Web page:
3. While immigrants could bring their slaves into the state, no slaves were to be brought here with the intent of merchandising purposes nor could slaves from a foreign country be brought to Kentucky. In this case, the word "intent" allowed for slave trade for anyone could "intend" to use the slave for personal use and then decide later to sell said slave or slaves.
In December of 1794, the emancipation law clarified a few points. If one desired to emancipate his slaves by a will, the document had to be in writing, stamped with a seal, attested, and proved in open court by two witnesses. The court could demand bond and security from the emancipator or the executor of his estate so freed Negroes would not be a burden on the county finances. A certificate, made of parchment and bearing the county seal, was to be given to the freedman.
Kentucky operated under the guidelines developed in Virginia until 1798 when it drew up its own slave code. These forty-three articles dealt more with the treatment of slaves, solving problems inherent with slavery, punishments for various crimes committed by slaves or owners and did little to change the emancipation practices.
In 1823 a slight refinement of the emancipation law was passed. It required a description of the freed slave on the certificate and specified that only one certificate was to be issued unless a person could prove the first one was lost. Severe penalties were to be incurred if a freedman gave his certificate to a slave, thus allowing the other slave to have freedom.
To avoid some of the legal and financial obligations, some Kentucky slave owners took their slaves to Ohio and freed them over the state line. Many of these may have moved to a colony of freed slaves in Green County, OH. Only one record was found in Logan County Deed Book T when Maria Caldwell was freed at Cincinnati, OH. Since it would not have been required to be noted in order or deed books, others may have been freed in this manner. Some of the Logan County records state the freed slave has to move from Kentucky, that he may go anywhere in the world except slave states, and some specify a move to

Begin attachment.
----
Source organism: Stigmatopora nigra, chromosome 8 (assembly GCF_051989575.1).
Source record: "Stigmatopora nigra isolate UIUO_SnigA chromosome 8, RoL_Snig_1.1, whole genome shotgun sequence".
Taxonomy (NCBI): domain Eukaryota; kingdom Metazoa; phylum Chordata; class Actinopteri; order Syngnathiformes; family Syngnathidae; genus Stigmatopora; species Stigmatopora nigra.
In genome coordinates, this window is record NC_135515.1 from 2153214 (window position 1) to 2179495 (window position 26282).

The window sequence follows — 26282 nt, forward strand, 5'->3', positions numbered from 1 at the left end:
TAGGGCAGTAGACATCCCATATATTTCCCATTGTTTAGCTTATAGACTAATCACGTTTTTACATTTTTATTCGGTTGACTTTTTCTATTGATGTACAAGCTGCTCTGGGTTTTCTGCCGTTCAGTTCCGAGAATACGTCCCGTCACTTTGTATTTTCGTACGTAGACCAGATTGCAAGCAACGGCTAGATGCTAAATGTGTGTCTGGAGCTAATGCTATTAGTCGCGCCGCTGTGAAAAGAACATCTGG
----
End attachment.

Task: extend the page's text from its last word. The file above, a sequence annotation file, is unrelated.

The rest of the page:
One odd segment of Logan County history occurred between 1 January 1862 and 29 January 1862. In late 1861 and early 1862, Logan County was occupied by forces of the Confederate Army. Some freedmen were forced to work for this army and there were reports of freedmen being carried south and sold into slavery. Fearing for their freedom and that of their children, twenty freedmen voluntarily chose new masters, agreeing to be their slaves for life. They also agreed to the binding of their children, the boys to age 21, the girls to age 18, in apprenticeship programs to the new masters. By August when the Union forces had driven out the Confederates, the freedmen realized they had been unduly influenced by the specific individuals who benefited from their new enslavement. Of the twenty who were enslaved by this voluntary court order, eleven are not in the records as plaintiffs in suits asking for return of their freedom. Equity court records record the other nine suing for and winning back their freedom. Of the 44 free Negro children bound to the various participants, only seventeen, those of the three families of Elijah and Elizabeth Broadnax, Bathia Cole, and Eliza Jane Bibb, show up in the later emancipation law suits.